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Impatiens grandis Heyne ex Wallich is an evergreen, perennial shrubaceous balsam species facing a severe threat in the nature due to various factors. One of the factor is it own reproductive inefficiency and progeny recruitment. Hence the present investigation focused on floral biology and breeding systems of the species enlightening on phenology, pollen biology, pollen-pistil interaction, pollinators and breeding system to unravel the possible reasons for its rarity and endangerment. Flowers blooms between 0300-0500 h and anthers dehisced one day before anthesis confirmed the protandry. Pollen viability by FCR yielded 82% pollen grains are viable on the day of anthesis. Stigma showed 60% receptivity on the 3rd day of anthesis. Pollinators behavior in the wild confirmed honeybees made maximum visit (40%) followed by hawk moths (30%), butterflies (20%) and flies and ants (10%). The fruit set rate in natural pollination was very poor (30%) but artificial cross-pollination through xenogamy enhanced the fruit set up to 65%. Thus it is concluded that the plant is an obligate out-crosser and partially self-incompatible. Therefore, protandry, self-incompatibility, delayed stigma receptivity, pollinator’s scarcity, bottlenecks in reproduction and other ecological factors could be the reasons for narrow distribution in the Western Ghats.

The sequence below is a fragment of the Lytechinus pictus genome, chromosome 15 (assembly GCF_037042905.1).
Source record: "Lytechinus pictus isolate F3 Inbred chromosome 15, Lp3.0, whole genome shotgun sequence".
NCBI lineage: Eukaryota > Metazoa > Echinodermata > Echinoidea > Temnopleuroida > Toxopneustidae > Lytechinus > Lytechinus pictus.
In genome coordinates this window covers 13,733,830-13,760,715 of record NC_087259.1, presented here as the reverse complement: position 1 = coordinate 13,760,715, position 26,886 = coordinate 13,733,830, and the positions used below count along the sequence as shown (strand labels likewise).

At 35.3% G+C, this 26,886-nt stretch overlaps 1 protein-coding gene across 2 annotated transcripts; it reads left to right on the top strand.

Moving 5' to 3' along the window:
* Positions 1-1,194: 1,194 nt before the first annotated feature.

Rosane Cavalcante Fragoso, Brasil
Chief Scientific Officer and Head of a Research Group
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